|Fluoride | See Fluoride Details
Importance & Benefits of Fluoride
Benefits of Fluoride :: decreases incidence of tooth cavities, as fluoride is incorporated into teeth as they form and hardens teeth enamel, making teeth more resistant to acids and cavity-forming bacteria; builds and maintains healthy bones; strengthens bones and helps prevent bone fractures; may lower risk of osteoporosis in menopausal women.
Fluoride Mineral Deficiency Symptoms
Mineral deficiency symptoms may include :: badly formed or weak teeth or increase in tooth cavities; brittle or weak bones; fractured hips in the elderly.
Mineral Food Sources
Foods high in Fluoride are
fluoridated water; seafood.
Other foods containing Fluoride include
chicken; canned sardines (with bones); fish; gelatin; grape juice; tea.
|Iodine | See Iodine Details
Importance & Benefits of Iodine
Benefits of Iodine :: essential for proper functioning of the thyroid gland; necessary for synthesis of thyroid hormones and to prevent goitre; needed in cell metabolism and to convert food to energy; helps to metabolize excess fat; may help prevent fibrocystic breast disease (painful swelling of the breast); important in physical and mental development; improves mental alertness and cognitive function; prevents multiple miscarriages.
Iodine Mineral Deficiency Symptoms
Mineral deficiency symptoms may include :: goiter characterized by an enlarged thyroid gland which may cause a choking feeling or difficulty with breathing and swallowing; hypothyroidism (under-production of thyroid hormones) which can lead to brittle dry hair, hair loss, brittle nails, coarse dry pale skin, anemia, intolerance to cold, fatigue or weakness, depression, irritability, poor memory, weight gain, muscle or joint pain, constipation, decreased libido, abnormal menstrual cycles; impaired immune system; hearing loss in children; severe deficiency during pregnancy, breastfeeding or infancy can lead to neuro-cognitive defects in the baby, and problems with growth, speech and hearing; a particularly severe form of it is cretinism, characterized by brain damage or major mental retardation, speech problems, hearing loss, apathy, spasticity, and stunted growth; even mild iodine deficiency during pregnancy can hamper growth of the child’s brain, and lead to low intelligence; congenital hypothyroidism is the most common cause of mental retardation in children.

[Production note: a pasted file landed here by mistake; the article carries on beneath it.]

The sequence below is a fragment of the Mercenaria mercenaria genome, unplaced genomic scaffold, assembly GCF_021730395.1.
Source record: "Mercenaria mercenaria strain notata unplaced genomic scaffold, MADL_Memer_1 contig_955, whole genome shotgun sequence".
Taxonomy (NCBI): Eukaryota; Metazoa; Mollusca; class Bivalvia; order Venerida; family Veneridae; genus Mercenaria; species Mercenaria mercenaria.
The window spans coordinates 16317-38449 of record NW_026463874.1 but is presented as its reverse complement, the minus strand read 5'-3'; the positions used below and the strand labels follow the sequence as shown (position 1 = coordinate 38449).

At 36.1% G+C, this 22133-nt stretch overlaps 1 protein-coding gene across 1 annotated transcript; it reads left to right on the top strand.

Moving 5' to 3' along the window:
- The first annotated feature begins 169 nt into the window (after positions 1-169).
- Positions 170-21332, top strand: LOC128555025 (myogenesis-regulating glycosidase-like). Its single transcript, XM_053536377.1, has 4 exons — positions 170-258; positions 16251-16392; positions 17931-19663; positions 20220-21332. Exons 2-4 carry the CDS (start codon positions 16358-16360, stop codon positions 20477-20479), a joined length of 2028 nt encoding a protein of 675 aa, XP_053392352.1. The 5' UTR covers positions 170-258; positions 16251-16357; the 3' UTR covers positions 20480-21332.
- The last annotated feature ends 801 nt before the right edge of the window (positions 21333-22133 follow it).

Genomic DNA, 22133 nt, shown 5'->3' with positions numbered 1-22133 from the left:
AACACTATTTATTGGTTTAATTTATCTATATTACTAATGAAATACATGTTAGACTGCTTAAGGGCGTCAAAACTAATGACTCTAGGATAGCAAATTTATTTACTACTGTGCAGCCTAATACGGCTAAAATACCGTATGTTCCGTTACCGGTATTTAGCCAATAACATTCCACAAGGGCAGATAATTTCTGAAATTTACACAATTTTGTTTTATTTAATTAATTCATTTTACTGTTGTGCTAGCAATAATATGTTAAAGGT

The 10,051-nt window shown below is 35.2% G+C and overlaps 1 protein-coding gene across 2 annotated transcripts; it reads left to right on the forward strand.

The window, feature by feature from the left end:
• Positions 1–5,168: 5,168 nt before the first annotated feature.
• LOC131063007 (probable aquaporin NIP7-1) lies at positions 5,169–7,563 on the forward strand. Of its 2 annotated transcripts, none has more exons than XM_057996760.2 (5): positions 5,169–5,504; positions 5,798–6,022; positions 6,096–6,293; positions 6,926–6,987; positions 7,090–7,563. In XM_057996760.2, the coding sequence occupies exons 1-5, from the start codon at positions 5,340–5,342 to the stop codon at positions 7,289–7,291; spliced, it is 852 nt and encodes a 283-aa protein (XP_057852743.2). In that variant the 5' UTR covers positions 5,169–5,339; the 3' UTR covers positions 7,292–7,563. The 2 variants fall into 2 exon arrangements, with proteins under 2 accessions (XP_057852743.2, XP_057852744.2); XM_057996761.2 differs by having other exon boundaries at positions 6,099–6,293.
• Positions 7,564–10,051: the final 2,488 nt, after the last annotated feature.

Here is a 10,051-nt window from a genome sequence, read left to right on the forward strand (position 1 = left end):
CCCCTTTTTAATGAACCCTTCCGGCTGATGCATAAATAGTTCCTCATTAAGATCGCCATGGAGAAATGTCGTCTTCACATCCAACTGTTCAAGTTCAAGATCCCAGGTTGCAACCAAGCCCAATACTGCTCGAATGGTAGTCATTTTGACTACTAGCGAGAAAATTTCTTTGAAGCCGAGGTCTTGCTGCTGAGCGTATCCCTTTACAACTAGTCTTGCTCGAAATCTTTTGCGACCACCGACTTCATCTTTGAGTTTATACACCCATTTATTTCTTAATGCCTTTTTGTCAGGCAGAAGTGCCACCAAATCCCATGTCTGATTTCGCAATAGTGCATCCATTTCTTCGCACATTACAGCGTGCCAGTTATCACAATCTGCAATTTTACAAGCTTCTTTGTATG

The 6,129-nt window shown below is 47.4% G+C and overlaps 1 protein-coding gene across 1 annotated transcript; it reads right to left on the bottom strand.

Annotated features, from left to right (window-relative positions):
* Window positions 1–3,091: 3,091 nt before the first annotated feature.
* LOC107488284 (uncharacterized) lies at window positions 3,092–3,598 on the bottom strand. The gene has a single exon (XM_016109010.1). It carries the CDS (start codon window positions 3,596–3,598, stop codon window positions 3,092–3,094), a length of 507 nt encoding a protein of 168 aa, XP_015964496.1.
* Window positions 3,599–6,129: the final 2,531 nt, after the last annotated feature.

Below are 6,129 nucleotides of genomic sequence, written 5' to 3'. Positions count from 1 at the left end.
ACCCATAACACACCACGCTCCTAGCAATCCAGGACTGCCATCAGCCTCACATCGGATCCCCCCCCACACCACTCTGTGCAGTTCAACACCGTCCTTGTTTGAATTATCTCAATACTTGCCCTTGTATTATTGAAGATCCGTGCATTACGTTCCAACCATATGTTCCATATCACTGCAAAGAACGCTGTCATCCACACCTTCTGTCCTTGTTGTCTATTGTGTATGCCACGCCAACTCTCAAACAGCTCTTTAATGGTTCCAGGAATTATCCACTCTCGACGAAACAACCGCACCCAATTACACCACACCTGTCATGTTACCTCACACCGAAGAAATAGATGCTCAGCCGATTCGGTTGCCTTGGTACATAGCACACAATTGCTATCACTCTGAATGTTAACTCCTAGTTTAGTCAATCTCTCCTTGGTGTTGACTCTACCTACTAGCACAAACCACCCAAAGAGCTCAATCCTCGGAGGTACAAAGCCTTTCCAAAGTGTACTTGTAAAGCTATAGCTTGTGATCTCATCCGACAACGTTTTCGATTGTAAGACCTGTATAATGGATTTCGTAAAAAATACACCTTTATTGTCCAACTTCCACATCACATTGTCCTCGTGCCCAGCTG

Mineral Food Sources
Foods high in Iodine are
salt-water fish; seafood and shellfish; seaweed like dulse, bladderwrack, kelp, nori; iodized table salt.
Other foods containing Iodine include
eggs; dairy products like cow’s milk, cheese, yogurt; garlic; lima beans; mushrooms; sea salt (not high in iodine but provides other minerals as well); sesame seeds; soybeans and soy products; strawberries; some vegetables like asparagus, spinach, summer squash, swiss chard, turnip greens.
See Iron DetailsImportance & Benefits of Iron
Benefits of Iron :: most important for production of the haemoglobin in red blood cells that delivers oxygen to all parts of the body; needed for formation of myoglobin that carries oxygen to muscle tissue; role in oxygen delivery makes iron essential for energy production, as oxygen is needed for energy metabolism; component of many enzymes, including those needed for energy production; involved in production of neurotransmitters like norepinephrine, serotonin, and dopamine; required for healthy immune system and resistance to infections; iron in the form of ferrous sulfate is the standard treatment for iron deficiency anemia; iron supplementation can help prevent anemia in pregnant women; anemia during pregnancy is linked to problems such as pre-term birth, low birth weight, and maternal mortality; essential for growth in children; iron supplementation appears to improve cognitive function in children and adolescents who were previously iron-deficient; iron may alleviate symptoms of ADD (attention deficit disorder).
Iron Mineral Deficiency Symptoms
Mineral deficiency symptoms may include :: iron-deficiency anemia, with symptoms that may include headaches, dizziness, irritability, pale skin, cold hands and feet, lack of energy, rapid heartbeat, low immune function, brittle nails, shortness of breath, sore or inflamed tongue or mouth, lack of appetite, blood in stools, restless legs syndrome; food cravings for inedible items such as ice, paint, starch, clay, or dirt; increased intestinal inflammation or irritation; depression or apathy; insomnia or disturbed sleep; decrease in ability to concentrate; impaired mental skills that can affect memory and job performance; learning disabilities and short attention spans in children; irregular menstrual periods; brittle hair; hair loss; nails that are spoon-shaped or that have ridges running lengthwise; increased the risk of lead poisoning in children.